Extract of a letter of the commander of batallion Cart-tracks with Brigadier General Vignolle, written of Marseilles 16th April;

    Extract of a letter of the brigadier general Franceschi with Brigadier General Vignolle, written of Marseilles 19th April.

    They are accounts of the actions of April the 6 and 7 with Saint-Jacob and Savona.

  42. This reconnaissance neither is signed, nor dated. The most interesting passage is relative at the height of Bard; to see chap. X.
  43. Undoubtedly a letter of the 24th April, published in Mathieu Dumas, T. IV, p. 217.
  44. Clarke (Henry-Jacques-Guillaume), born in Landrecies 17th October 1765, had been junior 17th September 1781, second lieutenant with the 88th regiment above Berwick 11th November 1782, lieutenant cornet white in the 5th regiment of hussars with the rank of captain on September 5, 1784, captain of replacement to the 16th regiment of dragoons 11th July 1790, commander of squadron above lieutenant-colonel to the 2nd regiment of cavalry on 5 February 1792, brigadier general provisional 19th May 1793, had confirmed in this rank on 1 March 1795, and had major general on December 7, 1795.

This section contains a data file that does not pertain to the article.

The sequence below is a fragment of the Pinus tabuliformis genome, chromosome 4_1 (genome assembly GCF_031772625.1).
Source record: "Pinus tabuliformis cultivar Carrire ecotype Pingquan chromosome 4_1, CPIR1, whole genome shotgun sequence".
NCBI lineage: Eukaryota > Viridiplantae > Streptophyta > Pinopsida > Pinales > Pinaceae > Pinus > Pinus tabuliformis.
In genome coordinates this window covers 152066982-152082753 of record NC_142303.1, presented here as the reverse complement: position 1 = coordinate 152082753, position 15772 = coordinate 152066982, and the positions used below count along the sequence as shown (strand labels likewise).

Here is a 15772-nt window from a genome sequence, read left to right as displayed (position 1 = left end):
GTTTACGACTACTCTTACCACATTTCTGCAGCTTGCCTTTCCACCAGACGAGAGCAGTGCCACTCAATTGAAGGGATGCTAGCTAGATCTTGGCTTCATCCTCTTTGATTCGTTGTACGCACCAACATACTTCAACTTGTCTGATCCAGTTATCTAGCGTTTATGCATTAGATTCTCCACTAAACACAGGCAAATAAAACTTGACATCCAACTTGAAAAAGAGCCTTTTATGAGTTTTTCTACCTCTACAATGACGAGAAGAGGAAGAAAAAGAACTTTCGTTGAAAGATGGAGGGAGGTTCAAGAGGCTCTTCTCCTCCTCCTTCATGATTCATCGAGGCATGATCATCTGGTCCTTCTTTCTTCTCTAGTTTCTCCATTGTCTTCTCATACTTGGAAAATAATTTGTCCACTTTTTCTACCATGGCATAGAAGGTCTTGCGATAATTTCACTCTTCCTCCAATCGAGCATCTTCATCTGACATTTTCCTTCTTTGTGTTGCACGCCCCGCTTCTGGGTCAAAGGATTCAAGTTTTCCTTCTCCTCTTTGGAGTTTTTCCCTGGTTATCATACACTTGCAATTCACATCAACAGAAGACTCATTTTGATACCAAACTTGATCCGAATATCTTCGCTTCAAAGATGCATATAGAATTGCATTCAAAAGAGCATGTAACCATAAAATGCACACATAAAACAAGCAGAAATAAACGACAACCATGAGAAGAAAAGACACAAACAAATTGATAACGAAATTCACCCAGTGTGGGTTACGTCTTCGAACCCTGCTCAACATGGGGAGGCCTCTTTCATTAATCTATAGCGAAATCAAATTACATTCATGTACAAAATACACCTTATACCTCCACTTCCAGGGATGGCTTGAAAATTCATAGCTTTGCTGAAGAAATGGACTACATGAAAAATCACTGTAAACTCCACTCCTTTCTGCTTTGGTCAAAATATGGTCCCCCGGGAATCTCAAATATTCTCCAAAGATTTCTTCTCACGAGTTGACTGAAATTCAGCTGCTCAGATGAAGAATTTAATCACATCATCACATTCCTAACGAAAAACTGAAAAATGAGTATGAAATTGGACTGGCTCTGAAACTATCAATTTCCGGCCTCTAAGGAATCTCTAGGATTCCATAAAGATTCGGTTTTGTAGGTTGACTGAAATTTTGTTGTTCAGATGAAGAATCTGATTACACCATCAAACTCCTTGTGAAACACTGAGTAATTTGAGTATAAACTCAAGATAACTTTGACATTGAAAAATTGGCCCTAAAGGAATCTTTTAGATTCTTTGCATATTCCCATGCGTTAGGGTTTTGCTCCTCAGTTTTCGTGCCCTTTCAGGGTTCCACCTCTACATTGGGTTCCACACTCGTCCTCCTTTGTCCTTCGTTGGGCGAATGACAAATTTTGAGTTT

He was in 1800 commander of the topographic cabinet of the First Consul.

    He was a count d' Hunebourg 24th April 1808, duke of Feltre 15th August 1809, Ministre for the war of 1807 to 1814, again Ministre 11th March 1815, then third once of 1815 to 1817 and Marshal of France on July 3, 1816.

  45. To the 6th floréal harms of the 5th (25 to the 26th April). See p. 184 the letter of Dupont to the Minister 26th April at 2 o'clock in the morning.
  46. These orders were not found. They were obviously the paraphrase of the last part of the order given by Berthier in Dupont 26th April for the starting of the army towards Geneva; to see page 186.
  47. This letter arrives to Dijon in the morning of the 28th.
  48. The first letter of the 25th April, written in the morning; to see p. 165.
  49. A similar order was given the same day to the 13th light, a detachment of the guard, two squadrons of 5th of dragoons, to a squadron of 1st of hussars, 1st cavalry and 5th of cavalry, and to “all transport of artillery which leaves for the Army of the Reserve, even to those which left this morning. ” (The First Consul with the Minister, April 26.)